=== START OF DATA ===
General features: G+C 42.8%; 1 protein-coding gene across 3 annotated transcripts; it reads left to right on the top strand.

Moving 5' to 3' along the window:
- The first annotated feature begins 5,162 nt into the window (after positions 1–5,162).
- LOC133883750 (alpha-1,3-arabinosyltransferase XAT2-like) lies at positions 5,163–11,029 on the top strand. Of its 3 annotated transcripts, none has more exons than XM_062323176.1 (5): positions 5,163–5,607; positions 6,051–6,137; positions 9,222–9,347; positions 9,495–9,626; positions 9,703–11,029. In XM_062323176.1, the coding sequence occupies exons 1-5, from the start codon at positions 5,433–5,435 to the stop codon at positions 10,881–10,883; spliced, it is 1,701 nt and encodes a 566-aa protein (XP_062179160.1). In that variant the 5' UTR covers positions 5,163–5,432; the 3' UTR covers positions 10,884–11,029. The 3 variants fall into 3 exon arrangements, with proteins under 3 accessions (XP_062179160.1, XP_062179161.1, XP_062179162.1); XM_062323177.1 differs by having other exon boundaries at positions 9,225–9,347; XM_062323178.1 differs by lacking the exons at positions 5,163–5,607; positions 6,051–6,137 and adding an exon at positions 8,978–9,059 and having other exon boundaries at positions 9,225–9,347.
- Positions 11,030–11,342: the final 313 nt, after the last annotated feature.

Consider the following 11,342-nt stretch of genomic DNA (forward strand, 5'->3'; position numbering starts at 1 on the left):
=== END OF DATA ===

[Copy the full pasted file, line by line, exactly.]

General features: G+C 42.8%; 1 protein-coding gene across 3 annotated transcripts; it reads left to right on the top strand.

Moving 5' to 3' along the window:
- The first annotated feature begins 5,162 nt into the window (after positions 1–5,162).
- LOC133883750 (alpha-1,3-arabinosyltransferase XAT2-like) lies at positions 5,163–11,029 on the top strand. Of its 3 annotated transcripts, none has more exons than XM_062323176.1 (5): positions 5,163–5,607; positions 6,051–6,137; positions 9,222–9,347; positions 9,495–9,626; positions 9,703–11,029. In XM_062323176.1, the coding sequence occupies exons 1-5, from the start codon at positions 5,433–5,435 to the stop codon at positions 10,881–10,883; spliced, it is 1,701 nt and encodes a 566-aa protein (XP_062179160.1). In that variant the 5' UTR covers positions 5,163–5,432; the 3' UTR covers positions 10,884–11,029. The 3 variants fall into 3 exon arrangements, with proteins under 3 accessions (XP_062179160.1, XP_062179161.1, XP_062179162.1); XM_062323177.1 differs by having other exon boundaries at positions 9,225–9,347; XM_062323178.1 differs by lacking the exons at positions 5,163–5,607; positions 6,051–6,137 and adding an exon at positions 8,978–9,059 and having other exon boundaries at positions 9,225–9,347.
- Positions 11,030–11,342: the final 313 nt, after the last annotated feature.

Consider the following 11,342-nt stretch of genomic DNA (forward strand, 5'->3'; position numbering starts at 1 on the left):